Monday Morning QB (cont.)
Posted: Monday June 4, 2007 8:54AM; Updated: Friday June 8, 2007 9:52AM
Ten Things I Think I Think
1. I think the latest volley in Roger Goodell's war on bad behavior will come today, or Tuesday at the latest. You can expect Chicago defensive tackle Tank Johnson to get suspended for more than four games for his gun violations that resulted in two months of jail time in Chicago. I'm guessing six, but Goodell may give Johnson half a season -- eight games -- for violating his probation on gun charges. The reason Goodell may not be harder on Johnson than he was on Pacman Jones or Chris Henry, may be that Johnson's already done jail time for his crime ... and that Johnson has been especially contrite about his screwups. When he met with Goodell last month, Johnson told the commish his goal is rebound from his screwups to be the NFL's Man of the Year.
2. I think, from what I hear, the feds have a good case against Michael Vick. And if I were Vick, I wouldn't be quite so smug about his chances of beating this dogfighting rap. The only good thing, from his perspective, seems to be that there's a decent chance that by the time the case is adjudicated, the 2007 season will probably be over. So if the Falcons can deal with the controversy surrounding Vick this year, they might be able to struggle through the season with Vick playing. I stress might.
3. I think I'd bet you a lot of money that if you put Arthur Blank, Rich McKay and Bobby Petrino on sodium pentathol, they'd tell you they wish they'd never pulled the trigger on the Matt Schaub trade. Just to be on the safe side, Petrino has to get Joey Harrington ready to play this summer. Not that Harrington will definitely be on the field, but I can guarantee you the Falcons did not sign Harrington thinking they were going to need him as more than a spot replacement guy.
4. I think I wonder what United Football League franchise Vick will be quarterbacking in 2009. Maybe the Norfolk Waves.
5. I think I'll address the UFL idea more fully in the coming weeks. For today, a couple of quick thoughts after reading the two-page story by business columnist Joe Nocera in Sunday's New York Times.
I think another league would be great for the sport, the business or football, and for players, fans and cities shut out of the NFL. But even if the league can find eight cities and eight owners (that seems the lowest number of teams for a credible league) willing to lose $100 million or $200 million each over five years while the league is getting established, the UFL would still have a monstrous problem. We don't need it.
We have enough sports already. And to get America to pay attention to a new league -- the American people, the American sports media -- will be as Herculean a task as other challenge the league will face. Quick story for you: A few years ago, when that wacky XFL was starting up, I was at a taping of a TV show with New York sports radio host Mike Francesa. Someone asked Francesa, host of the wildly successful "Mike and the Mad Dog'' radio show on WFAN in New York, about having guests from the XFL's New York franchise, or maybe even the XFL commissioner, on his radio program. "Never,'' he said.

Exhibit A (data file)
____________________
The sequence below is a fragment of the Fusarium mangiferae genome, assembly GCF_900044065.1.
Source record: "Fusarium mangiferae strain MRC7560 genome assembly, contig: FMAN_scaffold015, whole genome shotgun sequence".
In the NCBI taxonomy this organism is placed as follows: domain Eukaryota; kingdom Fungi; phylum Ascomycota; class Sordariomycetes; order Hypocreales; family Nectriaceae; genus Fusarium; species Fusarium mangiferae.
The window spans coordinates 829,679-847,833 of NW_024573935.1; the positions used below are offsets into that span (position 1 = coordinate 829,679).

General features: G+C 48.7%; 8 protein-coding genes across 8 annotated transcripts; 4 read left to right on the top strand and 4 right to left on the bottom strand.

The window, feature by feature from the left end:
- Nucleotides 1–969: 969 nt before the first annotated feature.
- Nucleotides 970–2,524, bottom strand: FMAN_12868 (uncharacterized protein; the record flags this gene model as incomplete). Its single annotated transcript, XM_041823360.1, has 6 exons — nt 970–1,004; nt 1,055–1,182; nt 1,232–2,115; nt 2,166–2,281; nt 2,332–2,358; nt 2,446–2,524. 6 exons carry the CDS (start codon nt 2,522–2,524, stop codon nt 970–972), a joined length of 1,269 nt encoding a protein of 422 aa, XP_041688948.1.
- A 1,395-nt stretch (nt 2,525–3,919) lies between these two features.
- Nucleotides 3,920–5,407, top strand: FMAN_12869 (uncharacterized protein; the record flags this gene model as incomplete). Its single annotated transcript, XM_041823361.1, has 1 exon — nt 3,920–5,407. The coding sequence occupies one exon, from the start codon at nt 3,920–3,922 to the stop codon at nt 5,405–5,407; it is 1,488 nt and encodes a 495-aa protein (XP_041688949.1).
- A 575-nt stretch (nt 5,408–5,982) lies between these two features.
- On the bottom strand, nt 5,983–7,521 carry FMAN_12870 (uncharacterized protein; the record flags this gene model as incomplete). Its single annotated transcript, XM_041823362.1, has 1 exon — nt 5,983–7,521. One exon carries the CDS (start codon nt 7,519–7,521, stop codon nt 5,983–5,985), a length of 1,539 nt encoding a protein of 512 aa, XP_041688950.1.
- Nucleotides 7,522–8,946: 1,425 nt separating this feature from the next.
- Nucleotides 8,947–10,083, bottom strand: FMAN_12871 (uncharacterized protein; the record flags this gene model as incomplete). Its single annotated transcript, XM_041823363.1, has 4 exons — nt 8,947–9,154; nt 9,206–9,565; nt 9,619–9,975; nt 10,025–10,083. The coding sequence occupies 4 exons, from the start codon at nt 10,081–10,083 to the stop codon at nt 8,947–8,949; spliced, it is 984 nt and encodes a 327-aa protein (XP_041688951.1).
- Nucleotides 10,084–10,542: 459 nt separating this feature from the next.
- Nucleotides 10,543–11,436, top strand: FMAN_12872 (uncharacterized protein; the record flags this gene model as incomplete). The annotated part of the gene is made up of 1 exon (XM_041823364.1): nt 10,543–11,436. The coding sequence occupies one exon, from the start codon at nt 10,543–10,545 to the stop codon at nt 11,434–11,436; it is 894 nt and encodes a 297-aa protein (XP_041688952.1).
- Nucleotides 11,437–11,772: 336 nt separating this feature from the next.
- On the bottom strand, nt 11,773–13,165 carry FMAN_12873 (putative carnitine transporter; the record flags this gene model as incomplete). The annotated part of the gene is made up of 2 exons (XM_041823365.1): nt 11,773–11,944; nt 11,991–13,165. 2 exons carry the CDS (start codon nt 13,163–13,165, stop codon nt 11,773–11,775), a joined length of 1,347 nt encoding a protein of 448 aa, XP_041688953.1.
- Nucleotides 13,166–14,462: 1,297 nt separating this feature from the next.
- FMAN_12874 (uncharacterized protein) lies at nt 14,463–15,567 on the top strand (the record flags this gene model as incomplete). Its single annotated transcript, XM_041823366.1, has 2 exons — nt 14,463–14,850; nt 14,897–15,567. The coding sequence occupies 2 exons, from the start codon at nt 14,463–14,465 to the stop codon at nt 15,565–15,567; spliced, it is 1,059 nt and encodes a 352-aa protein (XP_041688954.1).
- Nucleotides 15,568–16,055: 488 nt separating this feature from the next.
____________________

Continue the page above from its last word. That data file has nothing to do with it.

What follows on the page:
You think Francesa was alone? Imagine trying to convince power players like Francesa and the sports editor of the Boston Globe and the people who program SportsCenter about pushing aside the mountain of stuff they have on their plates for even limited coverage of the UFL.
I do think the entrepreneurial spirit will be alive in places like Las Vegas and Mexico City. You'll find some deep-pocketed people who want the league and fans who will attend. But let's say Orlando gets a franchise. Forget whatever stadium problem you might have, and think of this: Are there people in central Florida -- people who are crazy about their Friday night high school football, crazy about their Saturday afternoon college football, crazy about their Saturday night football, and then crazy about their Sunday afternoon, Sunday night and Monday night NFL football -- who will see a new football franchise in town and say, "Just what we need! More football!''
Good luck, guys. It's a heck of a hill to climb. Finally, one last thing: I've never seen an upstart league try as hard as the Arena Football League does. The league is making some inroads after 20 years, and it's a frenetic, fun game. But NBC dropped the Arena league last year. The 2006 Arena Bowl did a 0.7 rating. Last month, on CBS, the NCAA women's gymnastics championship did a 0.9. You can say the Arena league's not real football, or that you can't judge it because it's played in football's offseason, and the UFL will play in the fall. True, true and true. For football's sake, I hope the UFL flies. But I don't think it will.
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